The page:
Actos (pioglitazone) is an antidiabetic medication used to treat Type 2 diabetes. It is manufactured by Takeda Pharmaceuticals, a Japanese company and co-marketed by U.S. pharma giant, Eli Lilly. Actos was approved in 1999 and has been the subject of numerous FDA warnings, restrictions and recalls in other countries. Concerns have been raised over a possible two-fold increase in bladder cancer, a high risk for congestive heart failure, a doubling in bone fracture risk, increased risk for lactic acidosis and kidney disease and other serious side effects which may be life threatening.
Actos has been a top-selling antidiabetic for much of it’s history and was in the list of “Top 10 Drugs in the U.S.” during its peak sales years. From 2007 to 2011, Actos sales averaged $3 to 4 billion per year and accounted for 25% of Takeda’s revenue.
Over 10,000 lawsuits have been filed by plaintiffs injured by Actos and in 2015, the company agreed to settle over many of those claims for a total of $2.4 billion. By the time of the 2015 settlement, sales of the drug had exceeded $25 billion with over 100 million prescriptions filled in the U.S.
Actos Bladder Cancer Risk
Prior to its approval, animal studies showed pioglitazone, the active ingredient in Actos, caused increased bladder tumor grown in male rats. After approval, results of a three-year safety study showed an increase in bladder cancer risk in humans. Because of these results, the FDA ordered Takeda to conduct an additional 10-year bladder cancer study.
After interim results became available at the 5-year point, the FDA required that Takeda increase warnings about bladder cancer. Final results from the 10-year safety study confirm previous reports that Actos poses an increased risk for bladder cancer.
Serious Adverse Events
In addition to bladder cancer, Actos may pose additional risks which can be harmful, permanent or life-threatening.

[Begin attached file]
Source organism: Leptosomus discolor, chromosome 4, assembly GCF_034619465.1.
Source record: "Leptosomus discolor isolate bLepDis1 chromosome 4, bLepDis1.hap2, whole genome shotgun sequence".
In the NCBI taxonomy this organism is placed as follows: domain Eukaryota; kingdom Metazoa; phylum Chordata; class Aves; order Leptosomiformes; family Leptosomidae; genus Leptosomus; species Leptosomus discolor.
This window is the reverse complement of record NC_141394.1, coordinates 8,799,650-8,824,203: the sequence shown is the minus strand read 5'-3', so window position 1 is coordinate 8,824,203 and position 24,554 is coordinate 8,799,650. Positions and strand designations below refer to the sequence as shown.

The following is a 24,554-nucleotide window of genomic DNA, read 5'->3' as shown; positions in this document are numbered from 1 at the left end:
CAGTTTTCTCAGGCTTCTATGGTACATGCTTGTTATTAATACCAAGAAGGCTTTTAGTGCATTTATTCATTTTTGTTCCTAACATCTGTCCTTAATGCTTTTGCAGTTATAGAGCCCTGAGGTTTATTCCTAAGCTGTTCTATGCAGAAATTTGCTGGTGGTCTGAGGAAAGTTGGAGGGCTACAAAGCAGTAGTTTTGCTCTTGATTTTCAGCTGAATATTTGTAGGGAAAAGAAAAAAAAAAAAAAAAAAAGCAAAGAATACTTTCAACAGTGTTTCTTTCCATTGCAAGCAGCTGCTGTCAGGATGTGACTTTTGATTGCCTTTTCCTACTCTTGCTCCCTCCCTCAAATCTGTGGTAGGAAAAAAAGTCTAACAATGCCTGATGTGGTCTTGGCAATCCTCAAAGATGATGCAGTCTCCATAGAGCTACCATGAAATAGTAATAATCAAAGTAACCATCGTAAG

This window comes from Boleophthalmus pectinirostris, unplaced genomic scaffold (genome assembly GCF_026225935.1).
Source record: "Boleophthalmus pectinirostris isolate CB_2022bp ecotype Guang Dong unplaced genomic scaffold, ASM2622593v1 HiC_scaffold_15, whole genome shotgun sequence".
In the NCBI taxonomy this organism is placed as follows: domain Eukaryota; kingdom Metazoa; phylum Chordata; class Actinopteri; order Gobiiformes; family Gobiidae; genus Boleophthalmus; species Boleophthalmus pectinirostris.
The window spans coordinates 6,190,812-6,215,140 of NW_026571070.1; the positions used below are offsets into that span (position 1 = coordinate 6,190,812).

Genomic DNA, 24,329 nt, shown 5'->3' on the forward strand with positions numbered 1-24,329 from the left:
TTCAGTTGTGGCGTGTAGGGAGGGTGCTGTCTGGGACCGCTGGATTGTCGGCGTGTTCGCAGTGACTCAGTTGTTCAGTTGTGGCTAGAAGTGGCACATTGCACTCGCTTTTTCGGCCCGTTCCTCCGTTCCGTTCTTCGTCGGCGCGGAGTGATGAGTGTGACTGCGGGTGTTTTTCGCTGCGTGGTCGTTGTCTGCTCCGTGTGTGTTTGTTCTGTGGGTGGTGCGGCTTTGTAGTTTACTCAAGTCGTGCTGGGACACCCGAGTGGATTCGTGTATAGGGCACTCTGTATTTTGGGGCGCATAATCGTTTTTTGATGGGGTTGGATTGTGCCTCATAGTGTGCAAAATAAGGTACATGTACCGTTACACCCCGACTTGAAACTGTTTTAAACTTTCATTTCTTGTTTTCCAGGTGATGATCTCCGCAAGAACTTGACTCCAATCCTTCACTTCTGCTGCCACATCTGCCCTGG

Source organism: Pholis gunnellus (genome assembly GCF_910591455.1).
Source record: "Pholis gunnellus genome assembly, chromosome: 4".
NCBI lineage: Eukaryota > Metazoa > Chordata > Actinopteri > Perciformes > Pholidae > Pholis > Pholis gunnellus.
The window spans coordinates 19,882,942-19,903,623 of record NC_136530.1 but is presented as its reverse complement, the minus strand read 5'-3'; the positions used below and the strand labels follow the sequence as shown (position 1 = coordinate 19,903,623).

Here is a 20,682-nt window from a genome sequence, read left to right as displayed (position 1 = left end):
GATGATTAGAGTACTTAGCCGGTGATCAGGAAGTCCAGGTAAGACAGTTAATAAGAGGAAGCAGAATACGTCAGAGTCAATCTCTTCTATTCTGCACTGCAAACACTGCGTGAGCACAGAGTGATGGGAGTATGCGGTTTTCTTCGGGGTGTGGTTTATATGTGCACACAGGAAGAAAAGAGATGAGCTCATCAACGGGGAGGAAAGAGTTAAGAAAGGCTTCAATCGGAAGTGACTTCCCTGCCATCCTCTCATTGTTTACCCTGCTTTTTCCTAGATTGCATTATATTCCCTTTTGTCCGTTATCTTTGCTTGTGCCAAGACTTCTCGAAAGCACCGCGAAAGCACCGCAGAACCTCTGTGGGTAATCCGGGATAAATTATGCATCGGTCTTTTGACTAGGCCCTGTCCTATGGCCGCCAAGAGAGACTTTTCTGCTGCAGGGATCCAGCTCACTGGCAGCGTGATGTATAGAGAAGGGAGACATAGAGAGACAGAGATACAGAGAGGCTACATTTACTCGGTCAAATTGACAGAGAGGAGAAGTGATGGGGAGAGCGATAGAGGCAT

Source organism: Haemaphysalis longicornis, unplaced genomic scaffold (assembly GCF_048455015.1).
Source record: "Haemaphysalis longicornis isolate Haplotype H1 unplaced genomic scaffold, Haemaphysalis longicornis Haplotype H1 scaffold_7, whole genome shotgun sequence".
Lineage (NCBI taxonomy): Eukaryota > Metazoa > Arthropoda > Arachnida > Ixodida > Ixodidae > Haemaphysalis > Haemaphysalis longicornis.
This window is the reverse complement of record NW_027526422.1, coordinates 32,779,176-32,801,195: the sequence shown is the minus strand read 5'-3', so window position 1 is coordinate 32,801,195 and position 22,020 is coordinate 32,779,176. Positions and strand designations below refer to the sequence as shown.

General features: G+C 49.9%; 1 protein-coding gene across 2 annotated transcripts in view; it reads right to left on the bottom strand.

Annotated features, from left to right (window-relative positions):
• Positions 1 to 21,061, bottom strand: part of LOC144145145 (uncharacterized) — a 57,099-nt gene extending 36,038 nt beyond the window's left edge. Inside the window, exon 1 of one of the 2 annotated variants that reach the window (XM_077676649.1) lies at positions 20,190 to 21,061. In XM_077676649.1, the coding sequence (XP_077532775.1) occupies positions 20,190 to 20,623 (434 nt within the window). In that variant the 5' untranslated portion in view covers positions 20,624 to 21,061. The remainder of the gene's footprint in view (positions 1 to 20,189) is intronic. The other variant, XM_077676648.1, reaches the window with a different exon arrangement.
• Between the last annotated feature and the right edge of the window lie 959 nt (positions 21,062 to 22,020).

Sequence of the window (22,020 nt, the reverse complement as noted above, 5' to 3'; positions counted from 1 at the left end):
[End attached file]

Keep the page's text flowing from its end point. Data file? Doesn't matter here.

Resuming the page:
- Bone Fracture Risk – Actos may increase the risk of bone fracture by two or more times. The risk appears to be greater in women but may include men and occurs mostly in the lower legs, arms or hips and is likely related to Actos’ effect on bone tissue growth.
- Congestive Heart Failure – Actos may double the chance of heart failure. In 2007, the FDA required the addition of a “black-box warning” to be included on information for Actos regarding the risk of Congestive Heart Failure.
- Chronic Kidney Disease – Taking Actos may increase the risk of kidney disease by as much as 400 percent. Kidney disease cause high blood pressure, worsen cardiac problems and may result in a need for kidney replacement or end stage renal disease (ESRD) which may cause death.
- Macular Edema – Macular edema may result in damage to the retina and permanent blindness. The risk of macular edema is increased in diabetic patients but a 2009 study showed that the medication doubles the risk of developing macular edema and blindness.
In addition to injury claims by patients, in 2012, Takeda was accused of wrongdoing by one of its safety consultants. The pharmacovigilance employee claimed that the company knew about Actos link to several types of cancer but failed to act.